The ACCA broadly defines a serious drug offense to include any offense involving the manufacture, distribution, or possession with intent to manufacture or distribute drugs. 18 U.S.C. § 924(e)(2)(A)(ii); United States v. White, 837 F.3d 1225, 1233 (11th Cir. 2016). We previously held that convictions under Fla. Stat. § 893.13(1) qualify as serious drug offenses pursuant to the ACCA, despite the Florida statute's lack of a mens rea element. United States v. Smith, 775 F.3d 1262, 1266-68 (11th Cir. 2014)
Here, Smith's argument is directly foreclosed by our decision in Smith. 775 F.3d at 1266-68. In addition, the district court did not plainly err in determining that Smith's 2002 and 2009 convictions qualify as serious drug offenses, because Smith failed to show any precedent from the Supreme Court or our Court establishing that they do not qualify. See Weeks, 711 F.3d at 1261.
Smith further argues that his ACCA-enhanced sentence above the otherwise-applicable statutory maximum violated his Fifth and Sixth Amendment rights because his prior convictions were not charged in an indictment and proven to a jury beyond a reasonable doubt.
In Almendarez-Torres v. United States, the Supreme Court held that the government need not allege in its indictment or prove beyond a reasonable doubt that a defendant had prior convictions in order for a sentencing court to use those convictions for purposes of enhancing a sentence. 523 U.S. 224, 226-27 (1998). We "consistently held" that district courts may determine both the existence of prior convictions and the factual nature of those convictions. Weeks, 711 F.3d at 1259.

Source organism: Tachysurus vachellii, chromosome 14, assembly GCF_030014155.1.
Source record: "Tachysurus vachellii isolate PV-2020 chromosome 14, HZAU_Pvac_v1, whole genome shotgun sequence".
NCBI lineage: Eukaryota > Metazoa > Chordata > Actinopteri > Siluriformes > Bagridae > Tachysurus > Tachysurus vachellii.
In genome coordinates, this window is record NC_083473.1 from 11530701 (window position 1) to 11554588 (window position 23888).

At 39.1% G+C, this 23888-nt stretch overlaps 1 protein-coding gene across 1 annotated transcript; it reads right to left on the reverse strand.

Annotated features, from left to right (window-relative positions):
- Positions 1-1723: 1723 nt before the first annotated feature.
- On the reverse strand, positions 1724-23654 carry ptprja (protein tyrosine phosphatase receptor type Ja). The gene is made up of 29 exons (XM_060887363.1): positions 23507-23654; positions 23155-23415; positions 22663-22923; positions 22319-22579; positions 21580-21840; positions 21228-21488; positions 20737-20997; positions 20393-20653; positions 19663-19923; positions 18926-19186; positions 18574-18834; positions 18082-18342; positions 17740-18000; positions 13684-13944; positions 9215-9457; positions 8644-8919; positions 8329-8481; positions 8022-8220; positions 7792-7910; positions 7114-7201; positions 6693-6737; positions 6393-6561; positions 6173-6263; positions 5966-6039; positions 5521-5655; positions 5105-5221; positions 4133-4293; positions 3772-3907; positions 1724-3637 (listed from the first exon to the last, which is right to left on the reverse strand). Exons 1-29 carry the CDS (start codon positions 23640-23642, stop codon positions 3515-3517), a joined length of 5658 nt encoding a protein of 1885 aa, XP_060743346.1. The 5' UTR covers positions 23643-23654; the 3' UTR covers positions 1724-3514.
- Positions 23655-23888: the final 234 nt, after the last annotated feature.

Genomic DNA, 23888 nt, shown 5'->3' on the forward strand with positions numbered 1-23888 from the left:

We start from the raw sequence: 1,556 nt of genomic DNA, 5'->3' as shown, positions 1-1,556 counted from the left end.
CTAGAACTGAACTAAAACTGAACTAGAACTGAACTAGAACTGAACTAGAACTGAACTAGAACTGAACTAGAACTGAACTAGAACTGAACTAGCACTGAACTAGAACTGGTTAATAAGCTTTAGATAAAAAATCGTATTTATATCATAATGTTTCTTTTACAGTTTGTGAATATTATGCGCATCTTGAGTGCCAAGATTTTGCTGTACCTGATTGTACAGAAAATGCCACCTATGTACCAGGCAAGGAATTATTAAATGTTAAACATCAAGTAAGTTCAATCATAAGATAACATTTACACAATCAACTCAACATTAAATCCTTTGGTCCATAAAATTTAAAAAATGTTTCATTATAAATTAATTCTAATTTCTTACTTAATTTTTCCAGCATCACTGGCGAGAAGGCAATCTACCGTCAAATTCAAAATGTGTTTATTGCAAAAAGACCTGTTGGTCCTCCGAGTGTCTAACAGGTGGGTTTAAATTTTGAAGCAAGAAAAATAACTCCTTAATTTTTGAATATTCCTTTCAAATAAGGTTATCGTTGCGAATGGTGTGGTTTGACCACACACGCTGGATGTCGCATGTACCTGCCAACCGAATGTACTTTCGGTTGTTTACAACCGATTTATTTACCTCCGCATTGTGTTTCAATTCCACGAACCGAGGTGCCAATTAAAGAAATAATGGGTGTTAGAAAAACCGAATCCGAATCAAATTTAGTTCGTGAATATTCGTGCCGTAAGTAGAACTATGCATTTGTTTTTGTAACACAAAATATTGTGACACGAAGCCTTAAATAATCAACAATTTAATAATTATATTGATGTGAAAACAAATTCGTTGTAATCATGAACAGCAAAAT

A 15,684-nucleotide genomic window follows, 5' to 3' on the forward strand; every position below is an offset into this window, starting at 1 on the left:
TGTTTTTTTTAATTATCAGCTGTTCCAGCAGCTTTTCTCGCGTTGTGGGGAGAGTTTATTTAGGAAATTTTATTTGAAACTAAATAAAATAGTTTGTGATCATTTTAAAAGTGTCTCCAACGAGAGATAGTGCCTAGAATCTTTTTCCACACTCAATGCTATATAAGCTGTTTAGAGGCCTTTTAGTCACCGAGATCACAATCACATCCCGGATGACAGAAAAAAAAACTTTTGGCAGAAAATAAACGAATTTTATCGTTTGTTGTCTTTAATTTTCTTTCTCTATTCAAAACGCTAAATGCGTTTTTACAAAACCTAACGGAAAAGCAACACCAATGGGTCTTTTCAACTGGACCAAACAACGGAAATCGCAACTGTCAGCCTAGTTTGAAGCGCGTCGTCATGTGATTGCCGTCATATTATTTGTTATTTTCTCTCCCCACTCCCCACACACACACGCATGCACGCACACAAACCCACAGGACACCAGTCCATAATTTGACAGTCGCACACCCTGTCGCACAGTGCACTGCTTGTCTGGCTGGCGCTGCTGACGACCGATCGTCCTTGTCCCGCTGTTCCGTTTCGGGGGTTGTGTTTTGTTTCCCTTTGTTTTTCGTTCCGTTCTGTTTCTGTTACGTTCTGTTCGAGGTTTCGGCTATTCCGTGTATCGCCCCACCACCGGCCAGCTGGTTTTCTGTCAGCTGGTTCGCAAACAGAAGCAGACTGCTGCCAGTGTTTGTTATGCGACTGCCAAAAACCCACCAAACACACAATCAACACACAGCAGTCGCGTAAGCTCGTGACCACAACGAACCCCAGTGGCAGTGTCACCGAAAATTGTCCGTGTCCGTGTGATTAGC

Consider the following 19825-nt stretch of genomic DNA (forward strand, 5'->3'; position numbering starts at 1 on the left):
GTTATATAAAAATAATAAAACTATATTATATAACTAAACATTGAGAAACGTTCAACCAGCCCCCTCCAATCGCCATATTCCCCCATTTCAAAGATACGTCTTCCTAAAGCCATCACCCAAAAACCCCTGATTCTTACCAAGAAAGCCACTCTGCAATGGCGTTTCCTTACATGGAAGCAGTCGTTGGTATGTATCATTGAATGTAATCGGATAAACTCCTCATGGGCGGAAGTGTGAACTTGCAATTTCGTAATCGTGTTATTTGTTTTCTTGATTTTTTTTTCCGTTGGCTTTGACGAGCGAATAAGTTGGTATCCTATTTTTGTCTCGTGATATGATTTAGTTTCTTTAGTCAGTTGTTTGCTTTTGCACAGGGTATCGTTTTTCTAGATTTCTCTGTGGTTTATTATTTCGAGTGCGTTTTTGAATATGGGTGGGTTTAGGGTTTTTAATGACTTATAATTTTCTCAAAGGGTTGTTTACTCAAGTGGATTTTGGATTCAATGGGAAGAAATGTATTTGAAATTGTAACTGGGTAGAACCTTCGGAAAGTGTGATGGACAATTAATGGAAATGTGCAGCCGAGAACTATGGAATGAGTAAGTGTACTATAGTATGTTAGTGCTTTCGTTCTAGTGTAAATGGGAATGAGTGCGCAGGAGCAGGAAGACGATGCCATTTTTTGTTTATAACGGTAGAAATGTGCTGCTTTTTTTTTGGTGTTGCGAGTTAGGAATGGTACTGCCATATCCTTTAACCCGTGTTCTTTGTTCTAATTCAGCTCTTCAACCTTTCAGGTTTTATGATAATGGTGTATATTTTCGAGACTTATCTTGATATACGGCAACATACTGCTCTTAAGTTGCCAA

Here, our decision in Weeks directly forecloses Smith's argument. Weeks dictates that a failure to include facts of a defendant's prior convictions and prove them at trial for purposes of an ACCA enhancement does not violate the Fifth and Sixth Amendments. See Weeks, 711 F.3d at 1259. Thus, there was no error, plain or otherwise, regarding the constitutionality of Smith's ACCA enhancement under the Fifth and Sixth Amendments.
Smith also argues that we should vacate his conviction because § 922(g)(1) is unconstitutional, both facially and as applied to him, because the statute exceeds Congress's authority under the Commerce Clause.
We typically review the constitutionality of a federal statute de novo. United States v. Jackson, 111 F.3d 101, 101 (11th Cir. 1997). However, constitutional objections that were not raised before the district court are reviewed only for plain error. United States v. Moriarty, 429 F.3d 1012, 1018 (11th Cir. 2005). A failure to object to allegations of fact in a presentence investigation report admits those facts for sentencing purposes. United States v. Patterson, 595 F.3d 1324, 1326 (11th Cir. 2010).
We repeatedly held that the express jurisdictional element in 18 U.S.C. § 922(g) defeated constitutional challenges to the statute under the Commerce Clause. See, e.g., United States v. Jordan, 635 F.3d 1181, 1189 (11th Cir. 2011) (holding that § 922(g) is not unconstitutional as applied to "a defendant who possessed a firearm only intrastate" when the government demonstrated that the firearm moved in interstate commerce); United States v. Scott, 263 F.3d 1270, 1273 (11th Cir. 2001) (holding that "the jurisdictional element of the statute, i.e., the requirement that the felon `possess in or affecting commerce, any firearm or ammunition,' immunizes § 922(g)(1) from [a] facial constitutional attack"); United States v. McAllister, 77 F.3d 387, 389-90 (11th Cir. 1996) (holding that, even in the wake of United States v. Lopez, 514 U.S. 549 (1995), as long as the firearm in question has a "minimal nexus" to interstate commerce, § 922(g) is constitutional as applied).
Here, Smith's facial challenge to the constitutionality of § 922(g)(1) is foreclosed by our precedent. See Scott, 263 F.3d at 1273. Furthermore, the government established the minimal nexus between Smith's firearm and interstate commerce necessary to survive an as-applied challenge, as Smith did not object to the facts in his PSI, including the statement that the gun was manufactured in Massachusetts and the ammunition was manufactured in Illinois and Brazil. See Jordan, 635 F.3d at 1189.
Accordingly, we affirm Smith's conviction and sentence.